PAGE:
Multiple exposure in green

10. Jan 2022


An example of creative techniques, a star-shaped plant is effectfully presented with multiple exposures, isolated in front of a white background with simple means. A technique that you can easily use in your own similar photos.

Nothing but green

Multiple exposure with five images, the final photo

"Green" was the theme for which I was seeking a creative idea in late spring and that led to this image. The multiple overlays emphasise and amplify the star-shaped arrangement of the leaves, turning them into an almost abstract image.

It is a multiple exposure of five shots, in which the different images add up in their brightness. Here are the steps that have brought me to this photo with approx. 40-50 shots for testing and trying out, and I'll skip the failed and discarded ideas:

The subject and the image idea

The photo model as it stood in a bed of flowers

This is how the plant stood in a densely overgrown flower bed; it is an obvious idea to use its striking shape for a photo.

The star-like shape from above

The view from above shows the shape to best advantage. So we have a nice subject, but not yet a good photo. The star-like shape does not really stand out against the full and similarly green background. And the plant itself is still missing something extraordinary for a striking, special and creative photo.

Multiple exposure

A first test with fivefold multiple exposure, with zooming between the shots

A multiple exposure can multiply the radially diverging leaves and thus intensify their effect. Since the plant already has quite a lot of leaves, this quickly becomes too much of a good thing – hence the second idea: to change the distance to the plant between the individual shots or to zoom in so that a superimposition of leaves of different sizes is created.

The first attempts show the desired effect already quite well. However, we have not yet reached our goal, the leaves have become quite uniformly pale green. The multiple exposure was set in such a way that the individual pictures add up, so the result becomes brighter with each additional shot. This leads to the bright, pale colours.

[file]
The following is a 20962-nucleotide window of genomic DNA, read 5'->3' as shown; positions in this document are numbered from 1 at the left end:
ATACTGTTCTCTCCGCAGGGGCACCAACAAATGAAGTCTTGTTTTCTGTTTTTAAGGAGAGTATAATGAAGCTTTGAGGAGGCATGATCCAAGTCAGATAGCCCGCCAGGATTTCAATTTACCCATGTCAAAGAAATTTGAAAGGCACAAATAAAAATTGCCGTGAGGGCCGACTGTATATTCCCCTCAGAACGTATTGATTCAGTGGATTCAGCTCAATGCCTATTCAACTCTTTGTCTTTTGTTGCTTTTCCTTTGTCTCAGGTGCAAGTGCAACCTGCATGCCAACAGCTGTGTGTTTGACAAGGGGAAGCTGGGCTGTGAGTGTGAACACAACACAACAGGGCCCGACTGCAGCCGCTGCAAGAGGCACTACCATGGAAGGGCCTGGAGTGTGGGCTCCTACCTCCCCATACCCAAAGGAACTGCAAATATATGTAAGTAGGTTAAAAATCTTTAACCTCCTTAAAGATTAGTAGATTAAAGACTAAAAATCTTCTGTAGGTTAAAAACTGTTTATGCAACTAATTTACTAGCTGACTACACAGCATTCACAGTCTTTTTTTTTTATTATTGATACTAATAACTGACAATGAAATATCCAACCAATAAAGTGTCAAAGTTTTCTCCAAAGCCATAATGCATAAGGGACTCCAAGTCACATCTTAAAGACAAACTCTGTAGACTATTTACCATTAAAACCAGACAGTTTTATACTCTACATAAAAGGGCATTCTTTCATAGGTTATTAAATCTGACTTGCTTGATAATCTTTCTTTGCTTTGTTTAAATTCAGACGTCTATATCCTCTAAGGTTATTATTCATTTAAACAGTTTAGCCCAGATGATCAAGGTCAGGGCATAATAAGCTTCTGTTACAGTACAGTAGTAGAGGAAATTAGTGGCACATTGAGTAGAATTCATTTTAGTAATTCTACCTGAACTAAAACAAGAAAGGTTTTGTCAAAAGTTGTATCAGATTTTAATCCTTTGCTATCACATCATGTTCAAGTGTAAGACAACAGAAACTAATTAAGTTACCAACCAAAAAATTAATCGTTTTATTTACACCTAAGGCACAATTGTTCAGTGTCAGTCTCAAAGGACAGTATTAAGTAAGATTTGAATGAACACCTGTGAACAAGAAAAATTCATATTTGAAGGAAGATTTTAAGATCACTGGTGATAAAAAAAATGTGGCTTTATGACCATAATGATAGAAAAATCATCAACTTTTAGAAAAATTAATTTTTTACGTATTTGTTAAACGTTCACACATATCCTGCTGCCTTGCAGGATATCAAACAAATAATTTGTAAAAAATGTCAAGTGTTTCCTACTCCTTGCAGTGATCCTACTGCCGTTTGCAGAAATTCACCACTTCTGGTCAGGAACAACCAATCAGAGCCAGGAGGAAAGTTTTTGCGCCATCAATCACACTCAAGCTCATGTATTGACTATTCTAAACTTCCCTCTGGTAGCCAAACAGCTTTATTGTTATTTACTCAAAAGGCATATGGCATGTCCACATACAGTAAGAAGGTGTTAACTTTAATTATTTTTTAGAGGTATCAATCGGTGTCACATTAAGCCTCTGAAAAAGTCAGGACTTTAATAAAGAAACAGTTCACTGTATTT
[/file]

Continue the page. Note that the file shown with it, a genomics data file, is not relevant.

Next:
Realising the image idea 

Kitchen towels are sufficient for cropping against a white background

Background | Let's approach the final picture with what we have found so far, first the background: Two towels from the kitchen, laid over the other plants, provide the light background. They were readily at hand and worth a try... the fact that they are not uniformly white turned out to be no bother. The light patterns disappear in the multiple exposure, they are bright enough so that several shots together result in a pure white.

One of many shots with the final settings, uncropped

Brightness | The plant should shine in a vivid, bright green against the white background. Trial and error showed that an exposure compensation of -0.7 was sufficient to achieve a luminous green as in the next picture.

Centre camera position | To make the individual images appear approximately equally centred, I set the camera to focus with a single focus spot in the centre of the image. The autofocus marker was a good aid for camera alignment, I held it on the centre of the plant for each shot.

The logic of this multiple exposure | In this case it was important to choose the multiple exposure on the camera so that the individual shots add up their brightness.

  • The white background appears in image spots where the towel was in each of the five exposures; after five exposures it was overexposed and the pattern on it had disappeared.
  • The outermost, faintly discernible peaks received a leaf in one of the five shots and the background in four.
  • And so on, the more often a part of the picture got a green leaf from the five shots, the more intense the green became.

So the way was clear, everything prepared - point the camera at the centre of the plant from above with the autofocus marker, release the shutter five times; with zooming slightly turning the camera between the shots.

The final image

Multiple exposure with five images, the final photo

Try and see then leads to many similar shots, from which I chose the one with the most appealing pattern. In the image processing I only cropped the edges and found that a square format suits the photo best.

Furthermore, I decided for a crop in which the outermost tips go beyond the edge of the picture. I like it because it adds more dynamics to the picture, as if the leaves were flying apart and bursting the frame.

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